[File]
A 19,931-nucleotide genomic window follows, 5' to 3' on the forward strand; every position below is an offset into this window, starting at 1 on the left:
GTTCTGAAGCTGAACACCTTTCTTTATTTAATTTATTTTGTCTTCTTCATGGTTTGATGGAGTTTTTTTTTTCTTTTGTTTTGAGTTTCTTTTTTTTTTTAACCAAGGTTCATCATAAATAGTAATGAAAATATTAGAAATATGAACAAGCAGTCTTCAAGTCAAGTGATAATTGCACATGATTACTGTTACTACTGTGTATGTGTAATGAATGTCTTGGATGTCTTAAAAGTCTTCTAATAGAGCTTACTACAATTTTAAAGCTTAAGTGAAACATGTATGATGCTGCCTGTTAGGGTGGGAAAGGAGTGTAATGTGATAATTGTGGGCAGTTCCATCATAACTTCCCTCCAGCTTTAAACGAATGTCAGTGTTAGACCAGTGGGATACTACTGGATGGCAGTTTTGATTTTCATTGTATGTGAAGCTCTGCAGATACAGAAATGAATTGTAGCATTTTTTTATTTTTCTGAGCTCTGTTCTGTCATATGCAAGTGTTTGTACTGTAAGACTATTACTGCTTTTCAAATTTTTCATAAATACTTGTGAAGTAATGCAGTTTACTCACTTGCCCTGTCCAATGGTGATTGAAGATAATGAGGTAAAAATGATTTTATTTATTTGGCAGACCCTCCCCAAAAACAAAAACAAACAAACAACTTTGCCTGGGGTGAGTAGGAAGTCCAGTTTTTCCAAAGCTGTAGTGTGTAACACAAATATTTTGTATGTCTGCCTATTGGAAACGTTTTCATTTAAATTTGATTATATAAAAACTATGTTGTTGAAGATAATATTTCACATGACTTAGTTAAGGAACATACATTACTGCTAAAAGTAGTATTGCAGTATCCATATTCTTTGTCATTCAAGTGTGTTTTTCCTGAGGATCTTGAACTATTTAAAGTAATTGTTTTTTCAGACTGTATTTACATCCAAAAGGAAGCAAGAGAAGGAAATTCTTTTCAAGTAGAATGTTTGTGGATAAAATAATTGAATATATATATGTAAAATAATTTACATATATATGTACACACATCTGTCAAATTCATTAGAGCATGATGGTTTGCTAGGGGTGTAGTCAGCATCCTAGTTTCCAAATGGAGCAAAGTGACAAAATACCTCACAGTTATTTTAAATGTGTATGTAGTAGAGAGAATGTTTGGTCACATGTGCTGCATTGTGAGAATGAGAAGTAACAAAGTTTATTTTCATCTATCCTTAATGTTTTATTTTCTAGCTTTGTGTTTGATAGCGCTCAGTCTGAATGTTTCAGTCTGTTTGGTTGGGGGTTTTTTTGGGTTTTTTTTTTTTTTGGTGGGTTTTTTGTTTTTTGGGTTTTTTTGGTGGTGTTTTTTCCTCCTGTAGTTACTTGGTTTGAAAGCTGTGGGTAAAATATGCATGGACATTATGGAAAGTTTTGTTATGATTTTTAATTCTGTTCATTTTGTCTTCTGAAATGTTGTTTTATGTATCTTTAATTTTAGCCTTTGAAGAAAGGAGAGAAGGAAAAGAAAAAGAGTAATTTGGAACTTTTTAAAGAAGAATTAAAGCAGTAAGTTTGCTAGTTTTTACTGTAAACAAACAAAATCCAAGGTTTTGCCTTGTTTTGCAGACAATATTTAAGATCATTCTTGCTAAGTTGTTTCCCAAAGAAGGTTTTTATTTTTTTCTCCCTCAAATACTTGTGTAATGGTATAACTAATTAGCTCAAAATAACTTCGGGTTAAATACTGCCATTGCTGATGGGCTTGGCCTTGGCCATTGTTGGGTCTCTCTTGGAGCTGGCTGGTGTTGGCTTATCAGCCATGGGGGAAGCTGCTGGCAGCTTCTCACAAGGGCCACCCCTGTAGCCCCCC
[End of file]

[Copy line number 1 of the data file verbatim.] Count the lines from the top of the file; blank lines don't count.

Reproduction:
A 19,931-nucleotide genomic window follows, 5' to 3' on the forward strand; every position below is an offset into this window, starting at 1 on the left: